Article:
Interesting and disturbing article in the Fall 2007 Middle East Quarterly by David Bukay, Peace or Jihad? Abrogation in Islam:

That there is no compulsion in Islam and that Islam is a religion of peace are common refrains among Muslim activists,[1] academics,[2] officials,[3] and journalists.[4] In an age of terrorism and violent jihad, nowhere, they argue, does the Qur’an allow Muslims to fight non-Muslims solely because they refuse to become Muslim.[5] Proponents of Islamic tolerance point to a number of Qur’anic verses which admonish violence and advocate peace, tolerance, and compromise.[6]

But not all verses in the Qur’an have the same weight in assessment. Unlike the Old or New Testaments, the Qur’an is not organized by chronology but rather by size of chapters.[7] Even within chapters, chronology can be confused. In sura (chapter) 2, for example, God revealed verses 193, 216, and 217 to Muhammad shortly after he arrived in Medina. God only revealed verses 190, 191, and 192 six years later.[8] This complicates interpretation, all the more when some verses appear to contradict.

Abrogation in the Qur’an

The Qur’an is unique among sacred scriptures in accepting a doctrine of abrogation in which later pronouncements of the Prophet declare null and void his earlier pronouncements.[9] Four verses in the Qu’ran acknowledge or justify abrogation:

When we cancel a message, or throw it into oblivion, we replace it with one better or one similar. Do you not know that God has power over all things?[10]
When we replace a message with another, and God knows best what he reveals, they say: You have made it up. Yet, most of them do not know.[11]
God abrogates or confirms whatsoever he will, for he has with him the Book of the Books.[12]
If we pleased, we could take away what we have revealed to you. Then you will not find anyone to plead for it with us.[13]

Rather than explain away inconsistencies in passages regulating the Muslim community, many jurists acknowledge the differences but accept that latter verses trump earlier verses.[14] Most scholars divide the Qur’an into verses revealed by Muhammad in Mecca when his community of followers was weak and more inclined to compromise, and those revealed in Medina, where Muhammad’s strength grew.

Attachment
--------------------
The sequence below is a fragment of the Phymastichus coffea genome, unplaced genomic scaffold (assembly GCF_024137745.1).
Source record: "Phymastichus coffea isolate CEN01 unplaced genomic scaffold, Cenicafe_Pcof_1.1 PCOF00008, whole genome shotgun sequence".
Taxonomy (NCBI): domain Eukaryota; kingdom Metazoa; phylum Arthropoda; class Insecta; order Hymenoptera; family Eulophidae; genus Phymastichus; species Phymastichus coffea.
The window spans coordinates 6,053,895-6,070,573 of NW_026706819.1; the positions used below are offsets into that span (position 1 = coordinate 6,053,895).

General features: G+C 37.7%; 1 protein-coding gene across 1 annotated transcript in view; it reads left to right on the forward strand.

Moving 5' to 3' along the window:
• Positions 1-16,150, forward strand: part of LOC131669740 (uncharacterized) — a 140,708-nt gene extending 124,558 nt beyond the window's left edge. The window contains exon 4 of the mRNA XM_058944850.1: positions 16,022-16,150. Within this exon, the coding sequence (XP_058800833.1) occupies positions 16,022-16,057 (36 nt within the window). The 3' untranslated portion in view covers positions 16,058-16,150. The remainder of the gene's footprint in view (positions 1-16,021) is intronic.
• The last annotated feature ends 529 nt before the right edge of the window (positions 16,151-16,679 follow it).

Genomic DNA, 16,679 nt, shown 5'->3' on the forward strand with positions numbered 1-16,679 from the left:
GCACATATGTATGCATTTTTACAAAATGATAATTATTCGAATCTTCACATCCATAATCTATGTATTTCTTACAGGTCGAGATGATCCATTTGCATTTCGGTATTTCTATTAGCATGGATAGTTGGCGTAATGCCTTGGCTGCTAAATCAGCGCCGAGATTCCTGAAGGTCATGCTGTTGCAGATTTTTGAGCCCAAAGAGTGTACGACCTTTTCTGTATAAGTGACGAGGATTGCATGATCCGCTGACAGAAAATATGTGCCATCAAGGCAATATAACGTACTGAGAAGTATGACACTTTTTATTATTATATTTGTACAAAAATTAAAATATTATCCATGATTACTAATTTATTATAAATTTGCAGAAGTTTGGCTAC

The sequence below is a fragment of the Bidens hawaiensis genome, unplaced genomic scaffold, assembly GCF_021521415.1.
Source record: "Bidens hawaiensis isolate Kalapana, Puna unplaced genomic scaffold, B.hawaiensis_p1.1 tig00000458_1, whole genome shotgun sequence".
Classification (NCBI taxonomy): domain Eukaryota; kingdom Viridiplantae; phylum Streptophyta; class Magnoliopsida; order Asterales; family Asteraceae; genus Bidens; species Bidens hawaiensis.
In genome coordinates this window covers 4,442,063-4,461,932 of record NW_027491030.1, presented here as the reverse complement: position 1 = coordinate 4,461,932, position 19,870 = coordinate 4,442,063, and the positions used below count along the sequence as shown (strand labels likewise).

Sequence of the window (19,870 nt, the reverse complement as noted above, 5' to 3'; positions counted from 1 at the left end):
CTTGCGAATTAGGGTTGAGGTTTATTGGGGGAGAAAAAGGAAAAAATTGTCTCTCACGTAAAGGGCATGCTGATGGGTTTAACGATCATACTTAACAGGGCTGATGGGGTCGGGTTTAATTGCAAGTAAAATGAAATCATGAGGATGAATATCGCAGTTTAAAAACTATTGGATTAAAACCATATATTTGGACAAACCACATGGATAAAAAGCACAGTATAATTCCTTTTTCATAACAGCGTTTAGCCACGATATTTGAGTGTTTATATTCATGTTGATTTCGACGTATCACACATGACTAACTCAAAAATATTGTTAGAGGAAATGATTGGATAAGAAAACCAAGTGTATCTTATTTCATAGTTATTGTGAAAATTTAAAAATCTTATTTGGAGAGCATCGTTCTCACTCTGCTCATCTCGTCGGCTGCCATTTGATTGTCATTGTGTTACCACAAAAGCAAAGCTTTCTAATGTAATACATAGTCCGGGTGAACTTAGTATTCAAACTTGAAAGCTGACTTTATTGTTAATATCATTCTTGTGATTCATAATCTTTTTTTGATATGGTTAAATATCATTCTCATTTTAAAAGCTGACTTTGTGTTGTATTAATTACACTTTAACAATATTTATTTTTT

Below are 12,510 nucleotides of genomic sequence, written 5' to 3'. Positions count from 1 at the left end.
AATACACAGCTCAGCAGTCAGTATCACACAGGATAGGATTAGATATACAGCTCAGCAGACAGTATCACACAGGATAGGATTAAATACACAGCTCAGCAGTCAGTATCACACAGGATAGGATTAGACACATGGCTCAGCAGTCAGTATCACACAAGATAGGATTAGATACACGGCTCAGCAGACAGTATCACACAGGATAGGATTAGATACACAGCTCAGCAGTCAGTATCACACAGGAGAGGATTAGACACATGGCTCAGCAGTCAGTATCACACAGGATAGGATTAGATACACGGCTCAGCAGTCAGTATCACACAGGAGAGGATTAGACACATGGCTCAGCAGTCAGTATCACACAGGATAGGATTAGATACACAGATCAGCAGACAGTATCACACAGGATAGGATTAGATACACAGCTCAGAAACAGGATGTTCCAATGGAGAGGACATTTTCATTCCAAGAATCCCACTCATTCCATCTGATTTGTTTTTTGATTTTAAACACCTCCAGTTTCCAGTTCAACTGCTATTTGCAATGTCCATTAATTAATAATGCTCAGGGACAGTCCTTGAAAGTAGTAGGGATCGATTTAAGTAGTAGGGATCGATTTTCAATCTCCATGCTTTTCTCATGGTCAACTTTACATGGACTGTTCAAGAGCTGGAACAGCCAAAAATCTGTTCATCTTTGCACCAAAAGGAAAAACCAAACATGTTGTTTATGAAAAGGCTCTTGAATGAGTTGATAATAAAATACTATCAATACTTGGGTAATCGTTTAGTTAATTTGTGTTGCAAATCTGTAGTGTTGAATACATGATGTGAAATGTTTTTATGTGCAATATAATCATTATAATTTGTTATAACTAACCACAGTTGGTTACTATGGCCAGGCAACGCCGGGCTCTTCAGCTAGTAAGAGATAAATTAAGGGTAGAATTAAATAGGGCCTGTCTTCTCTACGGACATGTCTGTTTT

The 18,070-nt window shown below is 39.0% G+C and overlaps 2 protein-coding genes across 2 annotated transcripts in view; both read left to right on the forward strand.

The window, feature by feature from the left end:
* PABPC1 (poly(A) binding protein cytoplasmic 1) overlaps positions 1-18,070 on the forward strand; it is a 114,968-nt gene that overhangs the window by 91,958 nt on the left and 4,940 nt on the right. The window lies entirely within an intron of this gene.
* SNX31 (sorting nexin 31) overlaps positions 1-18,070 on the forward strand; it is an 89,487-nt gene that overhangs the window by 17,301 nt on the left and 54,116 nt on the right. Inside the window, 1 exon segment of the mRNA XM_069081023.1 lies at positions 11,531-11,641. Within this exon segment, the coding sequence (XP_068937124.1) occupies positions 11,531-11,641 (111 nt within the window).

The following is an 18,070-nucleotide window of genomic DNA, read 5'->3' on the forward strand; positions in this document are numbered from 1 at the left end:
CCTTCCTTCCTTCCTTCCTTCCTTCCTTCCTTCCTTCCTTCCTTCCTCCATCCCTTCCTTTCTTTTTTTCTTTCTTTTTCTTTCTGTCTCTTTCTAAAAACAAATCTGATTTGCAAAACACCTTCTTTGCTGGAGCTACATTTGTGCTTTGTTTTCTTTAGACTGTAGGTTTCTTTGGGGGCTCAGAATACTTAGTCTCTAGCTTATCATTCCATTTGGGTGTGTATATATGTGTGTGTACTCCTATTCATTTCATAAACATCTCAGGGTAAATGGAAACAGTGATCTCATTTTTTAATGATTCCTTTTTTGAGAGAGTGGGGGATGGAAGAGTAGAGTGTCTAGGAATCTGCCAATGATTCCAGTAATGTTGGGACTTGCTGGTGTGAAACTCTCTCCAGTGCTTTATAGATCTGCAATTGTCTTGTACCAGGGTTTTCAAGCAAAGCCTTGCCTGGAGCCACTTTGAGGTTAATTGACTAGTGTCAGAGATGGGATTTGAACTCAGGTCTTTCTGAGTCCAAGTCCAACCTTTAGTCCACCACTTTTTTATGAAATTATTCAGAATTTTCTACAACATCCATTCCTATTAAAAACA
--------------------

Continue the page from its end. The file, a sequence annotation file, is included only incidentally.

Classical scholars argued that anyone who studied the Qur’an without having mastered the doctrine of abrogation would be “deficient.”[15] Those who do not accept abrogation fall outside the mainstream and, perhaps, even the religion itself. The Ahmadiyah sect, for example, today concentrated in Pakistan, consistently rejects abrogation because it undercuts the notion that the Qur’an is free from errors.[16] Many Muslims consider Ahmadis, who also see their founder as a prophet, to be apostates.

Because the Qur’an is not organized chronologically, there has been a whole subset of theological study to determine which verses abrogate and which are abrogated. Muslim scholars base their understanding of theology not only upon the Qur’an but also upon hadiths, accounts of the Prophet Muhammad’s life. One hadith in particular addresses abrogation. It cites Abu al-A‘la bin al-Shikhkhir, considered by theologians to be a reliable source of knowledge about the Prophet’s life, as saying, that “the Messenger of God abrogated some of his commands by others, just as the Qur’an abrogates some part of it with the other.”[17] Muhammad accepted that God would invalidate previous revelation, often making ordinances stricter.[18]